Alexis Thouki’s paper is published in the International Journal of Heritage Studies
While heritagization (a transformative and historically contingent process, by which historic artefacts and places turn into objects of display and exhibition) adds another layer of meaning to religious sites, making them hyper meaningful sites and self-aware of their wider values, they remain ritually effective without losing their religious significance. This new hybrid character sparks tensions between religious tradition and secular management strategies that often turn religious rituals into spectacles adapted to tourists’ taste, while it necessitates new codes of interaction, as pilgrims are often prevented from touching, kissing, burning incense and leaving offerings.
Alexis’ study deepens the understanding of the relationship between heritagization and religion, by providing an overview of the current state of research in this field, highlighting overlooked areas on issues of operational management, conservation, interpretation and policy planning.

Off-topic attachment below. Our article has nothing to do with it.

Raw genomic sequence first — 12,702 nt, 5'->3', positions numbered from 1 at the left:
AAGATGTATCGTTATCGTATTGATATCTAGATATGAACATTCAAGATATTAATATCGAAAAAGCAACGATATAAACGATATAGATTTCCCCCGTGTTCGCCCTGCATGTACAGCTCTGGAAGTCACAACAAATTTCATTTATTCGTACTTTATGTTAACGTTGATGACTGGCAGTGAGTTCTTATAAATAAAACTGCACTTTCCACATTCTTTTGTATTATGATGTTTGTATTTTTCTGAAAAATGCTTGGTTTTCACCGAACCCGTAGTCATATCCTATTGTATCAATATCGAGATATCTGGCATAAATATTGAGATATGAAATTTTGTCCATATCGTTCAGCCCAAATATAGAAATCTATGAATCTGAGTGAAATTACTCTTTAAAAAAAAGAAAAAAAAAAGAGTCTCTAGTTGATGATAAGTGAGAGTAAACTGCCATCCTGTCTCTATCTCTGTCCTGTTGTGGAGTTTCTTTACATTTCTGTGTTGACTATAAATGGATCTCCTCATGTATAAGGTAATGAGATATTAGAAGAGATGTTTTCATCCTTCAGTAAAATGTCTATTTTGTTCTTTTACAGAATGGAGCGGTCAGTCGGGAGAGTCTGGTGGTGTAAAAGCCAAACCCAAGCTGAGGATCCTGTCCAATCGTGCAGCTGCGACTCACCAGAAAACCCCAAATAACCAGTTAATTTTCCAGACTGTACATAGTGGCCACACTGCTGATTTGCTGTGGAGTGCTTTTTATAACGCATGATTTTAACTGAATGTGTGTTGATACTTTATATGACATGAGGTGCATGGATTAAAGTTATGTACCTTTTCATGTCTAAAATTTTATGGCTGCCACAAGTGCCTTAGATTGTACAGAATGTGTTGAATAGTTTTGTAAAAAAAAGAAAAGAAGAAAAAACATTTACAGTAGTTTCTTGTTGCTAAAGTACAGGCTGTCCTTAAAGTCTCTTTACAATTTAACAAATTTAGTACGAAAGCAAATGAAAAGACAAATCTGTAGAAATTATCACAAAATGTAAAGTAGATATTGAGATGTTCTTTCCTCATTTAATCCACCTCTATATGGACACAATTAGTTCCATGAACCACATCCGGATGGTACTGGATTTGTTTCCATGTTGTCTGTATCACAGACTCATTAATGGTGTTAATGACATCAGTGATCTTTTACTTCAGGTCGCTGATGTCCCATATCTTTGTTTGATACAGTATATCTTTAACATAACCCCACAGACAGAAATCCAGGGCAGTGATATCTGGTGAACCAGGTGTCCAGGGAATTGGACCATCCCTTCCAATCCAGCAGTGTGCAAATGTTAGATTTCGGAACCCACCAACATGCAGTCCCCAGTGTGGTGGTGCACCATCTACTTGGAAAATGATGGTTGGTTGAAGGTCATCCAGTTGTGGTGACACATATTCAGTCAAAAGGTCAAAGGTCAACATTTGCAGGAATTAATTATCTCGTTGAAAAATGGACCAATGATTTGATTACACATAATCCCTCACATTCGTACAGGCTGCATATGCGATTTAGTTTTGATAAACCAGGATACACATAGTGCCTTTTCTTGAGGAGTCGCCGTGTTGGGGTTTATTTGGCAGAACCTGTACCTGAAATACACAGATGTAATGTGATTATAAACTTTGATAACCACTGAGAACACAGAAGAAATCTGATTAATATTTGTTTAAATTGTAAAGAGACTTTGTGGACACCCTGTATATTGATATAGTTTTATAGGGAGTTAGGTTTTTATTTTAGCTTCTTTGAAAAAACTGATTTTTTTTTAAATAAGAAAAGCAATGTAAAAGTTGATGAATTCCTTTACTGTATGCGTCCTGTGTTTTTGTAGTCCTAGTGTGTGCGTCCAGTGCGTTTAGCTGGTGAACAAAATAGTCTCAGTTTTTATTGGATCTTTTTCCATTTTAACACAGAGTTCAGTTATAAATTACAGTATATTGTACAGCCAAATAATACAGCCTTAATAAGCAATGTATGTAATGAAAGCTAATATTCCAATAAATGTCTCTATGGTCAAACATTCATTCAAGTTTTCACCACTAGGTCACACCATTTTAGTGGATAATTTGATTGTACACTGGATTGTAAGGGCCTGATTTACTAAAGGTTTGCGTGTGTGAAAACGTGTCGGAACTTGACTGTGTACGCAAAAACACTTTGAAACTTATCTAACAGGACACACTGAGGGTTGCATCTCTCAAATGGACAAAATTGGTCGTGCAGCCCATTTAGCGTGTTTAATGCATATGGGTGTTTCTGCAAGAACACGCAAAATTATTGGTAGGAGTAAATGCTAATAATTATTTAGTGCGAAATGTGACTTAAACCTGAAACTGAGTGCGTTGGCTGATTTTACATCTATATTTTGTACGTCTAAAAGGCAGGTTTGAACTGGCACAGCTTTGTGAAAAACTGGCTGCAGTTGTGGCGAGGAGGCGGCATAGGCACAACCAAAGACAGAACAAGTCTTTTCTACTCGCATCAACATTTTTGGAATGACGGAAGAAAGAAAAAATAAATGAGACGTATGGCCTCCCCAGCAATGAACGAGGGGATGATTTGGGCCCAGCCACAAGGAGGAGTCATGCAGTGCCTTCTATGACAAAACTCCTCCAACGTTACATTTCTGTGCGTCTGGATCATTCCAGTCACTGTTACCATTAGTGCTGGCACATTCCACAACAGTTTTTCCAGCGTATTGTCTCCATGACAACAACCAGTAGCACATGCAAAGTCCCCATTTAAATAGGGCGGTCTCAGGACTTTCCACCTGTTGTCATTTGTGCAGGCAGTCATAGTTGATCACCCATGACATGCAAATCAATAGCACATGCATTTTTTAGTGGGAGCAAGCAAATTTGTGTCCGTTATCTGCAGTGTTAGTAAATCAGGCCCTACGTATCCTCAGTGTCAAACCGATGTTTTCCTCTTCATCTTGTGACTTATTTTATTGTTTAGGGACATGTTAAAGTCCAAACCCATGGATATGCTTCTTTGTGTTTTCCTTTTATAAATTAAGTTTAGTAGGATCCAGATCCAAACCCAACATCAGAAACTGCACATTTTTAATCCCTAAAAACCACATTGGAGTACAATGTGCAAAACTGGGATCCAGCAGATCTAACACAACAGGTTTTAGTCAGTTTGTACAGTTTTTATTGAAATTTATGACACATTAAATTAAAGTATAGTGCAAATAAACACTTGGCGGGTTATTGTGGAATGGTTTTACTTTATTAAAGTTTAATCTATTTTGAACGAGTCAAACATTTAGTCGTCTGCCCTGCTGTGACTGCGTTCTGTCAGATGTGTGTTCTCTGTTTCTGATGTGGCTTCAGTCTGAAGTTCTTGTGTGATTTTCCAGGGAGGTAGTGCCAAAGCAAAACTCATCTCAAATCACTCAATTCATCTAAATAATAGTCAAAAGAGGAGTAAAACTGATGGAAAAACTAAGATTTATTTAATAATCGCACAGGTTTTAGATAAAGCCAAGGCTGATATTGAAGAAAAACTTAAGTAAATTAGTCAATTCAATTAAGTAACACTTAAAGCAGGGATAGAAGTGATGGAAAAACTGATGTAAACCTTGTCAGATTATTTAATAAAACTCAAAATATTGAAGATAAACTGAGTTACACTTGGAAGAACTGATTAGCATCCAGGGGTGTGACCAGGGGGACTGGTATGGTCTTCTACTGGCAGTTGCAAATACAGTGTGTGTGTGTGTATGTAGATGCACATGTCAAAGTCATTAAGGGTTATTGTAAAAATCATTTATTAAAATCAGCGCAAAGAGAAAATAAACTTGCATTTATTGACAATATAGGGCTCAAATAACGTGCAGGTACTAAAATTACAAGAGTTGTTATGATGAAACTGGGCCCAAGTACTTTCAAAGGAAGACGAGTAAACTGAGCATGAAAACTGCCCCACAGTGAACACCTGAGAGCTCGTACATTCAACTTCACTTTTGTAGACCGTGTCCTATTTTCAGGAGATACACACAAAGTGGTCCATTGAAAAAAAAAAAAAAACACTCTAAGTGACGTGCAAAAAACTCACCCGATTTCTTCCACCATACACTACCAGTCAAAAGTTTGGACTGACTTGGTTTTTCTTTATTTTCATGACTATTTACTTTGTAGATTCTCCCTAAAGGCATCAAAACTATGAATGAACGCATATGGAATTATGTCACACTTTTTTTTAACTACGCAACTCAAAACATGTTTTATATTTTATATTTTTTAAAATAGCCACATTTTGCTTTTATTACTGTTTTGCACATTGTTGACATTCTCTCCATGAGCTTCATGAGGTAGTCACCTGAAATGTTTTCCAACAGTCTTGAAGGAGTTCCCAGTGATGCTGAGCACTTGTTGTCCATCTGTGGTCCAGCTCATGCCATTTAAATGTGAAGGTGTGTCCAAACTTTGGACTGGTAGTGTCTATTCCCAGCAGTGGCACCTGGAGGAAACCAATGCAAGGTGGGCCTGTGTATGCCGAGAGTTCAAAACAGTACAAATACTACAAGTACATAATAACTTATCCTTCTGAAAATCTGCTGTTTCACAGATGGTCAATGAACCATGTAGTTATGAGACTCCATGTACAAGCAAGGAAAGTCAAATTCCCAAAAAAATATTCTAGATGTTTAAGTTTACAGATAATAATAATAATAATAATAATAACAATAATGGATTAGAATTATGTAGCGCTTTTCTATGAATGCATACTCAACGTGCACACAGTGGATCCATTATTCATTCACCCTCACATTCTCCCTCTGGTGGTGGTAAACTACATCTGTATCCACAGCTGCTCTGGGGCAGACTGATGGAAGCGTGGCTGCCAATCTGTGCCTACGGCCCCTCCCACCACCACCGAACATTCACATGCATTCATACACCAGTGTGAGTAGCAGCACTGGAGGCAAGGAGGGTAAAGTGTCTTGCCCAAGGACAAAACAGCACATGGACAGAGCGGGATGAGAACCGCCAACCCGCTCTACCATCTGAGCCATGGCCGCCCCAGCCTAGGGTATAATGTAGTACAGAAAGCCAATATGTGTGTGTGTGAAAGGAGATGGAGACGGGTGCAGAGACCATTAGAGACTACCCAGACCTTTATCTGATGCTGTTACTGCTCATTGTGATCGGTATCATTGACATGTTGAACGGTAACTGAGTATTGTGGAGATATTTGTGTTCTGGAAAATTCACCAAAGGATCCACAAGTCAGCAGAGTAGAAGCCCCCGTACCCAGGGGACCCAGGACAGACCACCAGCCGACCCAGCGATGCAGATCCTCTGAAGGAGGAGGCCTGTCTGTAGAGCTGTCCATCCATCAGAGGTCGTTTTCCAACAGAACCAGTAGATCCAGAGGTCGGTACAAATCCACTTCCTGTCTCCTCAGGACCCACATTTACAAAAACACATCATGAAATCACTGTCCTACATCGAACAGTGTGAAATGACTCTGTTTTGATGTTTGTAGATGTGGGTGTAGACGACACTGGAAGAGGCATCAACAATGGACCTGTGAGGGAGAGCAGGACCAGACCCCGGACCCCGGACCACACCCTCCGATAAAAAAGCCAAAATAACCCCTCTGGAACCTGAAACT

The paper has been published in the International Journal of Heritage Studies, a leading and cutting-edge international source for current research. The journal is compulsory reading for many academics, practitioners and students across a range of disciplines including heritage and museum studies, cultural geography, archaeology, history, and tourism.
Heritagization of religious sites: in search of visitor agency and the dialectics underlying heritage planning assemblages, Alexis Thouki’s new publication, is an open access article and is available to read online.
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